Barreleyes remain just below the limit of light penetration and use their sensitive, upward-pointing tubular eyes — adapted for enhanced binocular vision at the expense of lateral vision — to survey the waters above. The high number of rods in their eyes' retinae allow barreleyes to resolve the silhouettes of objects overhead in the faintest of ambient light (and to accurately distinguish bioluminescent light from ambient light), and their binocular vision allows the fish to accurately track and home in on small zooplankton such as hydroids, copepods, and other pelagic crustaceans.

To better serve their vision, barreleyes have large, dome-shaped transparent heads; this presumably allows the eyes to collect even more incident light and likely protects the sensitive eyes from the nematocysts (stinging cells) of the siphonophores from which it is believed the Barreleye steals food. It may also serve as an accessory lens, or to refract light with an index very close to seawater.

Extra credit: Youtube video »


Vampire Squid from Hell

The Vampire Squid (lat. Vampyroteuthis infernalis - literally 'vampire squid from Hell') is somewhat of an anomaly, sharing some characteristics of both squids and octopii plus unique retractile filaments which justify its placement in an order of its own.

It is an extreme example of a deep-sea cephalopod, thought to reside between 600-900 metres. At the upper bounds of its territory, the view from below is like the sky at twilight. The highly sensitive eyes of deepwater denizens are able to distinguish the silhouettes of other animals moving overhead. To combat this, the vampire squid generates its own bluish light (bioluminescence) in a strategy called counterillumination: The light diffuses the animal's silhouette, effectively "cloaking" its presence from the watchful eyes below.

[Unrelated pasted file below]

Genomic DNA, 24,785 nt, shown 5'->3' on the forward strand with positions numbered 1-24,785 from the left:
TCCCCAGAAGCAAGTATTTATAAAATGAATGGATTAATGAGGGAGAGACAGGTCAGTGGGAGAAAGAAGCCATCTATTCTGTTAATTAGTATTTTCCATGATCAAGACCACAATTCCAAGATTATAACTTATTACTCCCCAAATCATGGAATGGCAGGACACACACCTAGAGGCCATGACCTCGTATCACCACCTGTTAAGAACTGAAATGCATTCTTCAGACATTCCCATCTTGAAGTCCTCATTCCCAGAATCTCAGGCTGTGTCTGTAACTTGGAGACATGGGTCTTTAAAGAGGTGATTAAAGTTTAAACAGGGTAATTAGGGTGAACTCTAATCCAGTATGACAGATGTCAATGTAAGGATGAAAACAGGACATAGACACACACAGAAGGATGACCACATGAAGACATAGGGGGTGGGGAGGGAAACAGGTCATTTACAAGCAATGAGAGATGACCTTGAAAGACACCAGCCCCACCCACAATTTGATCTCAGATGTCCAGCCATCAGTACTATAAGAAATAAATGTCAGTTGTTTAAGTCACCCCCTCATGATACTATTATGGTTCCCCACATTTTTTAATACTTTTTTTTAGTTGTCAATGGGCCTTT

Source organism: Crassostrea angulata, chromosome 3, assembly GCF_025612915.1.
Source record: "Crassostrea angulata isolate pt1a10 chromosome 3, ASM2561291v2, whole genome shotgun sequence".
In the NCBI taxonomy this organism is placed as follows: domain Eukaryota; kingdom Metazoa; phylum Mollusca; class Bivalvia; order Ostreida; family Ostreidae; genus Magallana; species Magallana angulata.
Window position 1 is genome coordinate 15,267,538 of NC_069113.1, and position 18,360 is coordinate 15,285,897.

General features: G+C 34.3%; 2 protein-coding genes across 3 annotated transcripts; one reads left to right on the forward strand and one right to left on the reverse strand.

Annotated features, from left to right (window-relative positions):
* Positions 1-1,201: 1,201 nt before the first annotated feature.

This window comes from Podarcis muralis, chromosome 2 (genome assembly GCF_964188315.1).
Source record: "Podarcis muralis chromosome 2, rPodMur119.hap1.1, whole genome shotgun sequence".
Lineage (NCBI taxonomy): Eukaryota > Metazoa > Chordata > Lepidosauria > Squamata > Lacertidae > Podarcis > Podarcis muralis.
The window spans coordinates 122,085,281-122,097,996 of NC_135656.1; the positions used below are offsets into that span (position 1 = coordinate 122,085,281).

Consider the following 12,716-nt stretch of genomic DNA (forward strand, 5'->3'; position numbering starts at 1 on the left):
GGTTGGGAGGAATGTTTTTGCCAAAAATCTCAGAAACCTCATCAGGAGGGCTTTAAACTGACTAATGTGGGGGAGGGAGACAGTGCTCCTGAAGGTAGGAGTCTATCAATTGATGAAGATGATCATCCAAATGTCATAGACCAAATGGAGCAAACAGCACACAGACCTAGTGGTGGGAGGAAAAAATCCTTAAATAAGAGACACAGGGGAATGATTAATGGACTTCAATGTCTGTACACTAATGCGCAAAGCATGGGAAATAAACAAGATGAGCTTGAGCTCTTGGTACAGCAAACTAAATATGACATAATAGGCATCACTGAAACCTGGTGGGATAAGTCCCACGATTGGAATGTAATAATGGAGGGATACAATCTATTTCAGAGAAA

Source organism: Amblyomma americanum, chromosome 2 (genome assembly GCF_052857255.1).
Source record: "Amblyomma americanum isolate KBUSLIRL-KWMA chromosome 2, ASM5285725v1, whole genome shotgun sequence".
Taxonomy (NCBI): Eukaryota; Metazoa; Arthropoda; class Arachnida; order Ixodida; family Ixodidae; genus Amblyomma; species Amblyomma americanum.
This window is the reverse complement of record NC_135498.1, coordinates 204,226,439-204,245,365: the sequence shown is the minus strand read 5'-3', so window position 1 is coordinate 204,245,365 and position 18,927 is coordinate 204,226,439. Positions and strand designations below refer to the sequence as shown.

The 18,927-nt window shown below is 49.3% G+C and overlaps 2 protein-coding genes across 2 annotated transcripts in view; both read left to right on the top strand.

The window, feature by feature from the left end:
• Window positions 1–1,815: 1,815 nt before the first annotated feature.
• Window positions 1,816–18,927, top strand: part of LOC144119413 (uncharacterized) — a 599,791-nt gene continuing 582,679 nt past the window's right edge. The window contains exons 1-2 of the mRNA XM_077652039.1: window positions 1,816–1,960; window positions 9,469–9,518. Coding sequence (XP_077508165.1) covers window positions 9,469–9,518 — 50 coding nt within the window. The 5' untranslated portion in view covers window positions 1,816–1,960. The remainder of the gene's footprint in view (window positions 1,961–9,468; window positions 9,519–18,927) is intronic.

Like many deep-sea cephalopods, Vampire Squid lack ink sacs. If threatened, instead of ink, a sticky cloud of bioluminescent mucus containing innumerable orbs of blue light is ejected from the arm tips. This luminous barrage, which may last nearly 10 minutes, is presumably meant to daze would-be predators and allow the Vampire Squid to disappear into the blackness without the need to swim far.


Snapping Shrimp

Despite being only about an inch or two long, these little guys snap up the title of 'loudest animal in the sea', beating out much larger animals like the Sperm Whale. They have disproportionately asymmetrical claws, one of which is larger by half than the entire body. The claw can be on either arm of the body, and unlike most shrimp claws does not have pincers at the end. Rather, it has a pistol-like feature made of two parts. A joint allows the "hammer" part to move backward into a right-angled position. When released, it snaps into the other part of the claw, creating a cavitation bubble that generates acoustic pressures of up to 80 kPa at a distance of 4 cm from the claw.